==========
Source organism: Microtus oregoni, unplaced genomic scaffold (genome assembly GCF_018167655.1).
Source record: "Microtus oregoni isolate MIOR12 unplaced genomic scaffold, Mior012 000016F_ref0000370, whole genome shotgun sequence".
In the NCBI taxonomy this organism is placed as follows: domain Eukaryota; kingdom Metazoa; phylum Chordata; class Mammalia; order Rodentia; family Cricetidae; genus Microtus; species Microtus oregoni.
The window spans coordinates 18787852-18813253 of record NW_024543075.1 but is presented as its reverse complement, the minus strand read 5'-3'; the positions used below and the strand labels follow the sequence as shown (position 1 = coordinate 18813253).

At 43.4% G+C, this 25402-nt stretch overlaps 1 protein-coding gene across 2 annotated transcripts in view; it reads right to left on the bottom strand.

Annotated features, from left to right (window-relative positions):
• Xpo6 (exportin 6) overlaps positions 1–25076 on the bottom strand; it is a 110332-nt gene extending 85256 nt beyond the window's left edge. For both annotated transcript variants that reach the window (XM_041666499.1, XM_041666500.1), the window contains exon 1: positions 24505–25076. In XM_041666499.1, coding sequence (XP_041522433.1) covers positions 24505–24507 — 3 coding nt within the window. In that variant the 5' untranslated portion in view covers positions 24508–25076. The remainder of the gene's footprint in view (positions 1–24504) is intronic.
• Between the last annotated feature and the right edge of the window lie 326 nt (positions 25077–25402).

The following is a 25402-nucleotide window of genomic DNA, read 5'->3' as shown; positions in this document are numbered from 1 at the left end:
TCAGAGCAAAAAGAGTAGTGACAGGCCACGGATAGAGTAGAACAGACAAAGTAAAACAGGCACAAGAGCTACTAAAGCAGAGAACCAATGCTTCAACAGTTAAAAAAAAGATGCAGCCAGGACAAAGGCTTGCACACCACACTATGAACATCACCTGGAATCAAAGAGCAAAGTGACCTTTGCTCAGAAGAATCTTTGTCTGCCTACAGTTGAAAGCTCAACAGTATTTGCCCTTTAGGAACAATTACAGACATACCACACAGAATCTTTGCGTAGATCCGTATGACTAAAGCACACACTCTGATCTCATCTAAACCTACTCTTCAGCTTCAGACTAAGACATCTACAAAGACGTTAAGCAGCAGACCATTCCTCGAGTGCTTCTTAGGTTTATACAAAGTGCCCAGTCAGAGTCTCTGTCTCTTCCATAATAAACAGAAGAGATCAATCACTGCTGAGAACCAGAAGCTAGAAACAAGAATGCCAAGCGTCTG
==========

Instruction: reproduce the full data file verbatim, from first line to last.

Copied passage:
Source organism: Microtus oregoni, unplaced genomic scaffold (genome assembly GCF_018167655.1).
Source record: "Microtus oregoni isolate MIOR12 unplaced genomic scaffold, Mior012 000016F_ref0000370, whole genome shotgun sequence".
In the NCBI taxonomy this organism is placed as follows: domain Eukaryota; kingdom Metazoa; phylum Chordata; class Mammalia; order Rodentia; family Cricetidae; genus Microtus; species Microtus oregoni.
The window spans coordinates 18787852-18813253 of record NW_024543075.1 but is presented as its reverse complement, the minus strand read 5'-3'; the positions used below and the strand labels follow the sequence as shown (position 1 = coordinate 18813253).

At 43.4% G+C, this 25402-nt stretch overlaps 1 protein-coding gene across 2 annotated transcripts in view; it reads right to left on the bottom strand.

Annotated features, from left to right (window-relative positions):
• Xpo6 (exportin 6) overlaps positions 1–25076 on the bottom strand; it is a 110332-nt gene extending 85256 nt beyond the window's left edge. For both annotated transcript variants that reach the window (XM_041666499.1, XM_041666500.1), the window contains exon 1: positions 24505–25076. In XM_041666499.1, coding sequence (XP_041522433.1) covers positions 24505–24507 — 3 coding nt within the window. In that variant the 5' untranslated portion in view covers positions 24508–25076. The remainder of the gene's footprint in view (positions 1–24504) is intronic.
• Between the last annotated feature and the right edge of the window lie 326 nt (positions 25077–25402).

The following is a 25402-nucleotide window of genomic DNA, read 5'->3' as shown; positions in this document are numbered from 1 at the left end:
TCAGAGCAAAAAGAGTAGTGACAGGCCACGGATAGAGTAGAACAGACAAAGTAAAACAGGCACAAGAGCTACTAAAGCAGAGAACCAATGCTTCAACAGTTAAAAAAAAGATGCAGCCAGGACAAAGGCTTGCACACCACACTATGAACATCACCTGGAATCAAAGAGCAAAGTGACCTTTGCTCAGAAGAATCTTTGTCTGCCTACAGTTGAAAGCTCAACAGTATTTGCCCTTTAGGAACAATTACAGACATACCACACAGAATCTTTGCGTAGATCCGTATGACTAAAGCACACACTCTGATCTCATCTAAACCTACTCTTCAGCTTCAGACTAAGACATCTACAAAGACGTTAAGCAGCAGACCATTCCTCGAGTGCTTCTTAGGTTTATACAAAGTGCCCAGTCAGAGTCTCTGTCTCTTCCATAATAAACAGAAGAGATCAATCACTGCTGAGAACCAGAAGCTAGAAACAAGAATGCCAAGCGTCTG